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2020's scope of vision

edited April 2008 in - arch-peace theory
Just wondering, from someone who knows more about what went on at the 2020 ideas summit, where were the architects, planners et al? I read in the Weekend Australian that Michael Bryce was the only architect in the Creative group. He said he wasn't able to talk about what he knew (built environment, architecture, design) as the definition of 'creative' didn't seem to include these. He said that he thought he'd been put in the wrong forum... I think he meant that buildings were more of a subject of discussion in the Health group. I'm told Leon Van Schaik was present, but in Education.
Was the built environment discussed anywhere? I would have thought the much pumped Housing Affordability Crisis would have been discussed somewhere there?  Not to mention sustainable cities. When I have a mo I'll scout about the net to try to figure it out, but in the meantime - anyone know anything?


  • edited April 2008
    I share your concern Peter, it is devastating but somehow not surprising... Is it that architects/planners have nothing to say about the future, environment and creativity? Is it that our institutions (educational, professional institutions) are completely disconnected from whatever shapes the destiny of this country, so these professions are irrelevant in the view of the government? I am sure we can pose many more questions...
    How is it that among the Melbourne university delegates (one of the tops ranking universities in the world), there was not one delegate from the Faculty of Architecture Building and Planning (ABP)?
    I wish I was wrong, but this is what this university newsletter says (dated today 28.04.08), note that that ABP is not mentioned: 
    "A university is a natural home for inspired thinkers. So it was no surprise many members of our talented staff were among the delegates to the 2020 summit in Canberra over the weekend of 18 and 19 April.
    Contributing to the discussion and debate were:
    Professor Ian Anderson (Centre for Health and Society), Honorary Professorial Fellow Steve Bracks (Arts), Professor Graham Brown (Medicine), Professor Mark Considine (Arts), Professor Suzanne Cory (WEHI), Dr Kylie Cripps (School of Population Health), Julia Fraser (Asialink), Professor Joshua Gans (Melbourne Business School), Professor Ian Harper (Melbourne Business School), Dr Barry Jones (Education), Professor David Karoly (Earth Sciences), Professor Marcia Langton (School of Population Health), Professor Tim Lindsey (Law), Professor Barry McGaw (Education), Professor Rob Moodie (Nossal Institute), Andrew Norton (Office of the Vice-Chancellor), Professor Cheryl Saunders (Law), Professor Collette Tayler (Education) and Dr Sally Young (Media and Communications).
    Other delegates closely associated with the University included members of Council Paul Briggs and Professor Peter Dawkins, Louise Adler from Melbourne University Press, former Dean of Education Professor Brian Caldwell, and conductor/ music educator Richard Gill. Three Melbourne students, Serenity Hill (Land & Food Resources), Sana Nakata (Arts) and Alan Wu (Arts/Law) were selected as well, while UMSU President Libby Buckingham participated in the Youth Summit."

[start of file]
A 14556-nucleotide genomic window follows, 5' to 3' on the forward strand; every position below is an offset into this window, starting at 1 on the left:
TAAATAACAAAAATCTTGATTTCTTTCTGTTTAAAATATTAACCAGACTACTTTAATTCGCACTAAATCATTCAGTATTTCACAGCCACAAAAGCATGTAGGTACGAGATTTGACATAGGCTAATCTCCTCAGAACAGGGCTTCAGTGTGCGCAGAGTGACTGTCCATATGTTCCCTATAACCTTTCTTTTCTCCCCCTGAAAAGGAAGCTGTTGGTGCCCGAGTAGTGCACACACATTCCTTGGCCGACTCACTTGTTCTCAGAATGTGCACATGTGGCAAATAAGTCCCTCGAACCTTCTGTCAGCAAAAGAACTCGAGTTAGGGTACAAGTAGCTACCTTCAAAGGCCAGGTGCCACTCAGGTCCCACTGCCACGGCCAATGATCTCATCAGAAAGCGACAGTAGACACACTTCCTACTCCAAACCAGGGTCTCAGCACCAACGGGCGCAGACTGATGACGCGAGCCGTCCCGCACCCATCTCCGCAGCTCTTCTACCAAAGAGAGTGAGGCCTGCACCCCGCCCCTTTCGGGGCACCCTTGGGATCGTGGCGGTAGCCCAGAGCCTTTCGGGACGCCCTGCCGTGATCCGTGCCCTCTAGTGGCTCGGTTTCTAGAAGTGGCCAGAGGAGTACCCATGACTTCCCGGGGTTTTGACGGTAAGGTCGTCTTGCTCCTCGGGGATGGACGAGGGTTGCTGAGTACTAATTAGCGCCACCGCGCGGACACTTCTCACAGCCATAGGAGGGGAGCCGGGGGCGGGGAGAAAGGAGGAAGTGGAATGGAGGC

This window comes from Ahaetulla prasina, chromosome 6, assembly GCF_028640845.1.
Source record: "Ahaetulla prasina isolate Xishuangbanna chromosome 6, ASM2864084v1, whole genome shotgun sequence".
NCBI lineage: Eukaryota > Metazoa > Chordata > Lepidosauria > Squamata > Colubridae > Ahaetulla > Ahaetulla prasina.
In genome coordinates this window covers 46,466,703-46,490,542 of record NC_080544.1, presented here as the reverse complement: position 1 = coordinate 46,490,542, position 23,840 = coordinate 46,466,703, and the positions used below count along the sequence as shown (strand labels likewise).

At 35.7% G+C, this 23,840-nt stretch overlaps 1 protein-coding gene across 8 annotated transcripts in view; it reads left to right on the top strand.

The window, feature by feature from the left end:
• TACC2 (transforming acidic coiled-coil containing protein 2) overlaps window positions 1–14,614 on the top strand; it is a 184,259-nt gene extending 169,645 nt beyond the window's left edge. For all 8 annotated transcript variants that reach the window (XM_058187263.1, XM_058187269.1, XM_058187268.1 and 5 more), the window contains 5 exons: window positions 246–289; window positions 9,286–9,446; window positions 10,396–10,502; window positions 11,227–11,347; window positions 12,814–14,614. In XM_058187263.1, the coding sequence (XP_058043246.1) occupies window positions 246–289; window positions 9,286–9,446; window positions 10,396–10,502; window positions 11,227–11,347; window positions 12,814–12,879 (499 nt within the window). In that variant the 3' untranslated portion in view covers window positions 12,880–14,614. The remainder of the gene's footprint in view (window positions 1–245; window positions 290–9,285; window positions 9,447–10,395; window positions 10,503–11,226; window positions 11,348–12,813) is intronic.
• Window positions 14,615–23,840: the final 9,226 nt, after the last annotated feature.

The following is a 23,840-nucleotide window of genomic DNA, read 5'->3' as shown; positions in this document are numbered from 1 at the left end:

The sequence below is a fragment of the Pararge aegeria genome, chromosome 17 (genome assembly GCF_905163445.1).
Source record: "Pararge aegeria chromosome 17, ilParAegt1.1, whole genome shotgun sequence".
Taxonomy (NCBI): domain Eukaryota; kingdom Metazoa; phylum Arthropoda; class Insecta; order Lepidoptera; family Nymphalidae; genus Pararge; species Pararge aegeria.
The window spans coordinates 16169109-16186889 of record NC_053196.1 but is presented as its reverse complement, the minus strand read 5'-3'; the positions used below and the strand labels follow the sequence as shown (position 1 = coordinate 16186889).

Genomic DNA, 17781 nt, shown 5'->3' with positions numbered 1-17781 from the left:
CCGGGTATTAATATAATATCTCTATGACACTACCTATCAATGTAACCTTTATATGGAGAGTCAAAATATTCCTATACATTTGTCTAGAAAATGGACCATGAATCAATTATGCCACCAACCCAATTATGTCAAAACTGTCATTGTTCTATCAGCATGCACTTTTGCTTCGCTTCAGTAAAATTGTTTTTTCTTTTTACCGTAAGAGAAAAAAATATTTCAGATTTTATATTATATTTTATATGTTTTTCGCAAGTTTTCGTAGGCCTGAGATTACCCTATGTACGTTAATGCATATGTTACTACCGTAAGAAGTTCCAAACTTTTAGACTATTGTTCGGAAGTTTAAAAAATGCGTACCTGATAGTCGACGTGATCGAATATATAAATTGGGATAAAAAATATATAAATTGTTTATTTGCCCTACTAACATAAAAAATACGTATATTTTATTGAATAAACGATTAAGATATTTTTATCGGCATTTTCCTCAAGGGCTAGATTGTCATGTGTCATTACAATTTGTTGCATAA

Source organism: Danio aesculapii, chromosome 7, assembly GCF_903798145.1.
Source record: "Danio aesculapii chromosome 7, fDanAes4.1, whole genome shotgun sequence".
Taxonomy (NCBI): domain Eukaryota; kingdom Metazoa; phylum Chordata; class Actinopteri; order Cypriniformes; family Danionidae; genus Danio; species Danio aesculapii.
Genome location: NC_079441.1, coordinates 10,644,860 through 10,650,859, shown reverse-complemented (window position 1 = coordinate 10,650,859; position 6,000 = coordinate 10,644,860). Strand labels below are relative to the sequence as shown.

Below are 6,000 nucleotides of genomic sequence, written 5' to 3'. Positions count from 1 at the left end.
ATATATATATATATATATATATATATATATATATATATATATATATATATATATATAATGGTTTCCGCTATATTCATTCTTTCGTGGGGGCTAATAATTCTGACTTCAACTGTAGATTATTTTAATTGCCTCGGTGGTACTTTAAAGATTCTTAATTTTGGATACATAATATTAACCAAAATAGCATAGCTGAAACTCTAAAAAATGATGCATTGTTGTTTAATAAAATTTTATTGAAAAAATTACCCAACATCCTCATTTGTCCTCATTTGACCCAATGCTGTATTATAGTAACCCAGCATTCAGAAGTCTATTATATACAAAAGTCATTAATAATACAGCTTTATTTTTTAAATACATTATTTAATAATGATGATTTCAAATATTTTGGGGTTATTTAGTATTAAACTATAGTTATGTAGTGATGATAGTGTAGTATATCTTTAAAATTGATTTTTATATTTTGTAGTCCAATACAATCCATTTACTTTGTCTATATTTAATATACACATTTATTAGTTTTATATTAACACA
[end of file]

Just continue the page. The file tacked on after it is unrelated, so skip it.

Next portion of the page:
• edited May 2008
    Having criticised the role of universities in my earlier comment, particularly the role of the Faculty of Architecture Building and Planning, University of Melbourne, I was thrilled to find out that some voices are loudly coming out from within the walls of academia.
    Yesterday (May 6, 2008), an entire supplement was published in The Age (Melbourne newspaper) as an insert by the University of Melbourne and the editors Mark Baker and Royce Miller, both of them permanent contributors to The Age.
    Under the title of “Swimming against the tide: blueprint for Melbourne vision versus reality”, these articles deal with the ‘real’ city of Melbourne, one that is growing beyond any ecological reasoning, a car dependant city, a socially divided city.
    The above photograph represents the larger reality of Melbourne, that of its ever growing fringes (photo source: The Age). For example, the internet article cites:
    Median house prices for the March quarter
    Brunswick $605,000

    Camberwell $1.21 million

    Doncaster $675,000

    Hawthorn $1.19 million

    Kensington $580,500

    Maribyrnong $666,000

    Northcote $685,000

    Williamstown $725,000

    Berwick $397,500

    Caroline Springs $307,500

    Deer Park $274,500

    Hoppers Crossing $266,000

    Keilor Downs $310,000

    Melton $211,000

    Narre Warren $290,000

    Werribee $230,000
    I am aware that I am drifting away from your original comment on 2020 Peter, but it is still related to ideas for the city's future, planning, vision and the taking of responsibility for what we do. Unfortunately, it seems that none of the contributors to this suplement is an architect--please anyone, correct me if I am wrong.   
    Find all the articles: The Age,
  • edited May 2008
    I share your concern as well. I wrote to the 2020 thingo, too late to be included in the roll call on the website but none the less, we are all invited to write to the dept of prime minister and cabinet to add our thoughts on the matter. Also, apparently the lines of communication will be thrown open again in the near future (after the first report is finished I am guessing) in which case you can visit the 2020 website to include more submissions.